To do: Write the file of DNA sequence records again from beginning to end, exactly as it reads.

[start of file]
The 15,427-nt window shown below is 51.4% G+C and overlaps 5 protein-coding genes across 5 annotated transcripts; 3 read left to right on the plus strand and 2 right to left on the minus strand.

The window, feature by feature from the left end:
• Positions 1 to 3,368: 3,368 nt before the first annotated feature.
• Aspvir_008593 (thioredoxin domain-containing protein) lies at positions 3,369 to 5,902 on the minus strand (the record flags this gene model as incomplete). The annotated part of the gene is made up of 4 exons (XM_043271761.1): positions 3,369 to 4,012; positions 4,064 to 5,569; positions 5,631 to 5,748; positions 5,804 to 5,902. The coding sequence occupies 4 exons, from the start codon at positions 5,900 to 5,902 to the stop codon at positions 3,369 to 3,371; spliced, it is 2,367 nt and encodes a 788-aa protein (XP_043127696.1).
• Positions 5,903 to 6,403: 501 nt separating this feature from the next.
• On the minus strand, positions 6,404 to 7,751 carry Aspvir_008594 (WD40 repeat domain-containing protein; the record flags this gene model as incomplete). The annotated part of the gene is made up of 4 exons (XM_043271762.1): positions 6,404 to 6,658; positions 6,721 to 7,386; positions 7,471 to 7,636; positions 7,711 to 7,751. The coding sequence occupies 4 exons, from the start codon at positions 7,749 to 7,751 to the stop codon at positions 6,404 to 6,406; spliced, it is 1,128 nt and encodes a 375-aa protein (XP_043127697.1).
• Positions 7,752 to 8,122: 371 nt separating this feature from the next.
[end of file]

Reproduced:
The 15,427-nt window shown below is 51.4% G+C and overlaps 5 protein-coding genes across 5 annotated transcripts; 3 read left to right on the plus strand and 2 right to left on the minus strand.

The window, feature by feature from the left end:
• Positions 1 to 3,368: 3,368 nt before the first annotated feature.
• Aspvir_008593 (thioredoxin domain-containing protein) lies at positions 3,369 to 5,902 on the minus strand (the record flags this gene model as incomplete). The annotated part of the gene is made up of 4 exons (XM_043271761.1): positions 3,369 to 4,012; positions 4,064 to 5,569; positions 5,631 to 5,748; positions 5,804 to 5,902. The coding sequence occupies 4 exons, from the start codon at positions 5,900 to 5,902 to the stop codon at positions 3,369 to 3,371; spliced, it is 2,367 nt and encodes a 788-aa protein (XP_043127696.1).
• Positions 5,903 to 6,403: 501 nt separating this feature from the next.
• On the minus strand, positions 6,404 to 7,751 carry Aspvir_008594 (WD40 repeat domain-containing protein; the record flags this gene model as incomplete). The annotated part of the gene is made up of 4 exons (XM_043271762.1): positions 6,404 to 6,658; positions 6,721 to 7,386; positions 7,471 to 7,636; positions 7,711 to 7,751. The coding sequence occupies 4 exons, from the start codon at positions 7,749 to 7,751 to the stop codon at positions 6,404 to 6,406; spliced, it is 1,128 nt and encodes a 375-aa protein (XP_043127697.1).
• Positions 7,752 to 8,122: 371 nt separating this feature from the next.